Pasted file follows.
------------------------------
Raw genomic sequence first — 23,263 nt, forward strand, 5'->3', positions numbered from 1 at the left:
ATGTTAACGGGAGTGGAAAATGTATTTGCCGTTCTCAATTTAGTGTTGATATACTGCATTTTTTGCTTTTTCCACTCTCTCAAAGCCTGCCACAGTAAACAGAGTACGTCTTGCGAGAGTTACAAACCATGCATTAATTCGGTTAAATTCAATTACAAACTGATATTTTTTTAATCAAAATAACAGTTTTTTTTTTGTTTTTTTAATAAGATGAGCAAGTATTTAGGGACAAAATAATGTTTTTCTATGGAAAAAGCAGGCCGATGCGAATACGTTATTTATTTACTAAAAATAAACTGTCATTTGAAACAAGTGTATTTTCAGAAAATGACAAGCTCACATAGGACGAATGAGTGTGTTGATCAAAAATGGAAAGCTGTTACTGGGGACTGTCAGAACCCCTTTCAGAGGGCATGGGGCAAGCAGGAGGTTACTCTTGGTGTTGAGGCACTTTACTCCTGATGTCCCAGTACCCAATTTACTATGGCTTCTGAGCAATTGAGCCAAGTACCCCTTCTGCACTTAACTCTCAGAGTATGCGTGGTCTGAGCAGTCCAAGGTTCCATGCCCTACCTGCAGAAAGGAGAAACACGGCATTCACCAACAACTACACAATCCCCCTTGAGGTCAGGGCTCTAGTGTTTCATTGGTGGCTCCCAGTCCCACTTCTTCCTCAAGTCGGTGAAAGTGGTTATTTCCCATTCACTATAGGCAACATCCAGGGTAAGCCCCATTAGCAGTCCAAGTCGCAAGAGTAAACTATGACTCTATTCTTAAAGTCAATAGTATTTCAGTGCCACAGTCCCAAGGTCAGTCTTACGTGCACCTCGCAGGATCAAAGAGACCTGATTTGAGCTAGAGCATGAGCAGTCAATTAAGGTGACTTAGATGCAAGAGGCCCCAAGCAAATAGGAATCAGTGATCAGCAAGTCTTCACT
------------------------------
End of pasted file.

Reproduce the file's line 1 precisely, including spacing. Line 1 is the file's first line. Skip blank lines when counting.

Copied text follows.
Raw genomic sequence first — 23,263 nt, forward strand, 5'->3', positions numbered from 1 at the left: